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10 Factors You Should Consider For Your Cruise Altitude

There's a lot to consider when you're choosing a cruising altitude for your next cross country flight. Here are 10 things you should always take into account...

1) Federal Aviation Regulations

Busting through active restricted areas, TFRs, or controlled airspace without permission is a great way to get a violation... or maybe even intercepted.

Wikimedia

2) Time To Climb Vs. Total Trip Time

If it's only going to take you 20 minutes to get to your destination, why would you climb to an altitude that takes 10 minutes to reach?

GolfCharlie232

3) Winds Aloft Forecast

If you're looking to save time, money, and gas, knowing the strength of headwinds or tailwinds for different altitudes will make a huge difference on your flight.

Jim Raeder

4) Clouds

If you're a VFR pilot, you'll want to check the area forecast for bases and tops of clouds. And if you're IFR, make sure you stay out of icing conditions if you're not in a known-ice equipped airplane.

GolfCharlie232

5) Terrain

Check out your sectional chart for minimum safe terrain clearance altitudes.

wildvoid

6) True Airspeed

Picking an airspeed and groundspeed for best aircraft performance is always a good thing.

Jason Pineau

7) Fuel Consumption

Changing altitude results in changes in how your engine performs, as well as its fuel burn. The higher you go, the less fuel you'll burn, but you'll have less power too.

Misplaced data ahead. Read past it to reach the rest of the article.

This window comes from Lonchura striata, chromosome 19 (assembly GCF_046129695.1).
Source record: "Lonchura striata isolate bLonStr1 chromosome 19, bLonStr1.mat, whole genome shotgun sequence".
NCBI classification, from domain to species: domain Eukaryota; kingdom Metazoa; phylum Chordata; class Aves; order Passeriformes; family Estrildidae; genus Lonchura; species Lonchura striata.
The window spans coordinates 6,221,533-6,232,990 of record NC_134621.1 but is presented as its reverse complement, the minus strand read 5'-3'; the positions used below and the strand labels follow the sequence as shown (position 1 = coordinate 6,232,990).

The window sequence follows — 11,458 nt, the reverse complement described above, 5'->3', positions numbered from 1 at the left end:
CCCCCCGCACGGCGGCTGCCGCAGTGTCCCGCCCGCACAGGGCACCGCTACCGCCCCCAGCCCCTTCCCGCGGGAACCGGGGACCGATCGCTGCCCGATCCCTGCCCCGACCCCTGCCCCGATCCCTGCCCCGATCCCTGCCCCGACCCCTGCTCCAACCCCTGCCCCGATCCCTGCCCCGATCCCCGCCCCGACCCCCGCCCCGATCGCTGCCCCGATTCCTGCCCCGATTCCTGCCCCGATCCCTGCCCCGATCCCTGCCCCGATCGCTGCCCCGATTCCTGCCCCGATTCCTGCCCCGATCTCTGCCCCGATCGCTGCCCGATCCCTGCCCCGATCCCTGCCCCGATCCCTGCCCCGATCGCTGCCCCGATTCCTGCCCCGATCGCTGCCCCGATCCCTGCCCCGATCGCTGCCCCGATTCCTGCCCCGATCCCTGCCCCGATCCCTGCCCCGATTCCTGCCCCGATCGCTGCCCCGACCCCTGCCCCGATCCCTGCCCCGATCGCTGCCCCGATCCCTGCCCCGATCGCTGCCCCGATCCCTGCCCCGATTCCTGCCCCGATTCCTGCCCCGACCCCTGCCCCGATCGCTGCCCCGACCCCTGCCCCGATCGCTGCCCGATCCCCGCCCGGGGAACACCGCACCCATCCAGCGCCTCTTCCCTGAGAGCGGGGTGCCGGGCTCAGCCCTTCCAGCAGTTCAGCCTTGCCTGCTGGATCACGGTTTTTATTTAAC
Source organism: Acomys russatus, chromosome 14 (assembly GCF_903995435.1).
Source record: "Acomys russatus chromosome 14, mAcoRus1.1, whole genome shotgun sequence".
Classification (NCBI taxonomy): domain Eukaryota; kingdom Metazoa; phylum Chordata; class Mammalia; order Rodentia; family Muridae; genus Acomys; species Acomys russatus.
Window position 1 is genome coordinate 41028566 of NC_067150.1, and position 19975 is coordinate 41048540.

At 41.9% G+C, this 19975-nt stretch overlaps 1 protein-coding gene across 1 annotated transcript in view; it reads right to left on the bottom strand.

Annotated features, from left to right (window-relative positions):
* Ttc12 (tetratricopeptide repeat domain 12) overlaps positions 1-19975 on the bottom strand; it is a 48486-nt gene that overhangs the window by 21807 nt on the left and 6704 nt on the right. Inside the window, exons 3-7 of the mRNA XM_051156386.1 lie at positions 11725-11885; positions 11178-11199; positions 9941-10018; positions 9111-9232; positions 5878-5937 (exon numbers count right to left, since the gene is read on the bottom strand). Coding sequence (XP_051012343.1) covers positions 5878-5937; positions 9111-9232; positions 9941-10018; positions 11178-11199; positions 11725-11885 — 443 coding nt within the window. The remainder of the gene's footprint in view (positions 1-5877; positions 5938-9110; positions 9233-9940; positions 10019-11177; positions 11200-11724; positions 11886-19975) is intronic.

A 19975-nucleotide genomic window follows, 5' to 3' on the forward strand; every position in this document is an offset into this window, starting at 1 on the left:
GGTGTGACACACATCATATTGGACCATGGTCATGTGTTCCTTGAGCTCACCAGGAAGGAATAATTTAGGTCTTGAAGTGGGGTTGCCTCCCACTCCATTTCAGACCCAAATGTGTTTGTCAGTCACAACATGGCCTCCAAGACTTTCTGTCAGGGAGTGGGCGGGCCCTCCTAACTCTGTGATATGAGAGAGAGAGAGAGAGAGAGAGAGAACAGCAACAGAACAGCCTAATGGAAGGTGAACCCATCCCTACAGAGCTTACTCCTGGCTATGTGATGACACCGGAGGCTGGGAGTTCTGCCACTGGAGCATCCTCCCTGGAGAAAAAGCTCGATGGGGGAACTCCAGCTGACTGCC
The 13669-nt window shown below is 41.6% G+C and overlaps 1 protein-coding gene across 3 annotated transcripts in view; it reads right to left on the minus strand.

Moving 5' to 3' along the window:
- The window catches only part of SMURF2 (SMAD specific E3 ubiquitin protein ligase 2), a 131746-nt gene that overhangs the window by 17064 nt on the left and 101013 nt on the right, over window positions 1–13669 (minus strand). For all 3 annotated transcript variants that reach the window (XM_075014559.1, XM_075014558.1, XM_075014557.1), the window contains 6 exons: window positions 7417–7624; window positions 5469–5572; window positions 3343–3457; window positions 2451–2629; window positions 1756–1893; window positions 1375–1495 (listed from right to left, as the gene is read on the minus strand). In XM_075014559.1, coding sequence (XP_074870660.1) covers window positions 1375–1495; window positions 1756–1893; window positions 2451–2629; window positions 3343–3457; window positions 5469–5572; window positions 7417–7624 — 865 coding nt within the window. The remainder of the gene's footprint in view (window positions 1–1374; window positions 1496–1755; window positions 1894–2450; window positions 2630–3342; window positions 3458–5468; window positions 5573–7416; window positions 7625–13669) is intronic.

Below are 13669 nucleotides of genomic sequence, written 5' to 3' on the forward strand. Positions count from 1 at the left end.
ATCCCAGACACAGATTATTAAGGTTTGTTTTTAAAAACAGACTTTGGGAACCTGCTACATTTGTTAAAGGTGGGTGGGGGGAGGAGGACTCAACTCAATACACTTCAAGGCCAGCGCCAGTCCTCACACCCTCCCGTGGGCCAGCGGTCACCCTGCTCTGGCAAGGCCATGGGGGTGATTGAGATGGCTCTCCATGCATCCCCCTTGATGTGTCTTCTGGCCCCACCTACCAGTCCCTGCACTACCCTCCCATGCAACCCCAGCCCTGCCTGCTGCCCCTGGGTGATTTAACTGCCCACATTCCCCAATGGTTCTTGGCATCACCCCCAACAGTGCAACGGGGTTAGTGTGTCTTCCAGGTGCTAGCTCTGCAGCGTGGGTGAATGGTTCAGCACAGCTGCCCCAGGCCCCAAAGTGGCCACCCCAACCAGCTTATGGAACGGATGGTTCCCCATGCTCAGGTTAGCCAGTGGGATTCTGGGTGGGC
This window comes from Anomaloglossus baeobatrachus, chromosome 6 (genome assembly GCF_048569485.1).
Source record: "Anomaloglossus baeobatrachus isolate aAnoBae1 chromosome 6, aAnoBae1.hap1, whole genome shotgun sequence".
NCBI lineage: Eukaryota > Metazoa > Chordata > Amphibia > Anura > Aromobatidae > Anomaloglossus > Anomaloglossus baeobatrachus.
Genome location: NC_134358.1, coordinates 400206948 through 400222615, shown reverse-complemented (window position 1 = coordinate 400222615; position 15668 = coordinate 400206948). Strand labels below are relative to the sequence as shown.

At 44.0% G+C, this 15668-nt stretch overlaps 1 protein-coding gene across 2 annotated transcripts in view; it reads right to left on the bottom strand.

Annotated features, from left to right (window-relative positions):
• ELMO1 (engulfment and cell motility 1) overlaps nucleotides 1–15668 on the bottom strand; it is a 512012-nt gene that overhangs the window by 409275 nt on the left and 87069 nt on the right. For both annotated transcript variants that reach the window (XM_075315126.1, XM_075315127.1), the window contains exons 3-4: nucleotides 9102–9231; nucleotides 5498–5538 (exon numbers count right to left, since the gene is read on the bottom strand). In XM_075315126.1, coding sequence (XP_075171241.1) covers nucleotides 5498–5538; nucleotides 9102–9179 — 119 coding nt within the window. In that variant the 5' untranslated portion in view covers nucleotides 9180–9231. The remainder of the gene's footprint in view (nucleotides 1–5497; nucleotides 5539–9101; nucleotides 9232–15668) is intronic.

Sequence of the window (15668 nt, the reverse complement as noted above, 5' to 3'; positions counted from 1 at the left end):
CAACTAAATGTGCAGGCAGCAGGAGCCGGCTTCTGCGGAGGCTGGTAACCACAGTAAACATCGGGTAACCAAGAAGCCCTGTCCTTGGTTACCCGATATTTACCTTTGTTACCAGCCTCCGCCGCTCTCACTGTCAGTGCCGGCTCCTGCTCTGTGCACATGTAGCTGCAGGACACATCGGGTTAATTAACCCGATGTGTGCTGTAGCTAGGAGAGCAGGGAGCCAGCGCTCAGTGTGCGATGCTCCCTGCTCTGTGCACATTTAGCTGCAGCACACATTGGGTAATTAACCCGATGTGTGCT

Jim Raeder

8) Physiological Factors

If you're not equipped with an oxygen system, it's best to stay below 12,500 feet.

Jim Raeder

9) Aircraft Limitations

It's probably not the best idea to try to take that Cessna 150 up to 14,000 feet. Keep you flight within your plane's reasonable limitations.

Jim Raeder

10) Turbulence

Check PIREPs, AIRMETs, and SIGMETs in your area for turbulence levels if you want a smooth ride.

Jim Raeder

What else do you take into consideration when choosing a cruising altitude? Tell us in the comments below.

Swayne Martin

Swayne is an editor at Boldmethod, certified flight instructor, and an Embraer 145 First Officer for a regional airline. He graduated as an aviation major from the University of North Dakota in 2018, holds a PIC Type Rating for Cessna Citation Jets (CE-525), and is a former pilot for Mokulele Airlines. He's the author of articles, quizzes and lists on Boldmethod every week. You can reach Swayne at swayne@boldmethod.com, and follow his flying adventures on his YouTube Channel.

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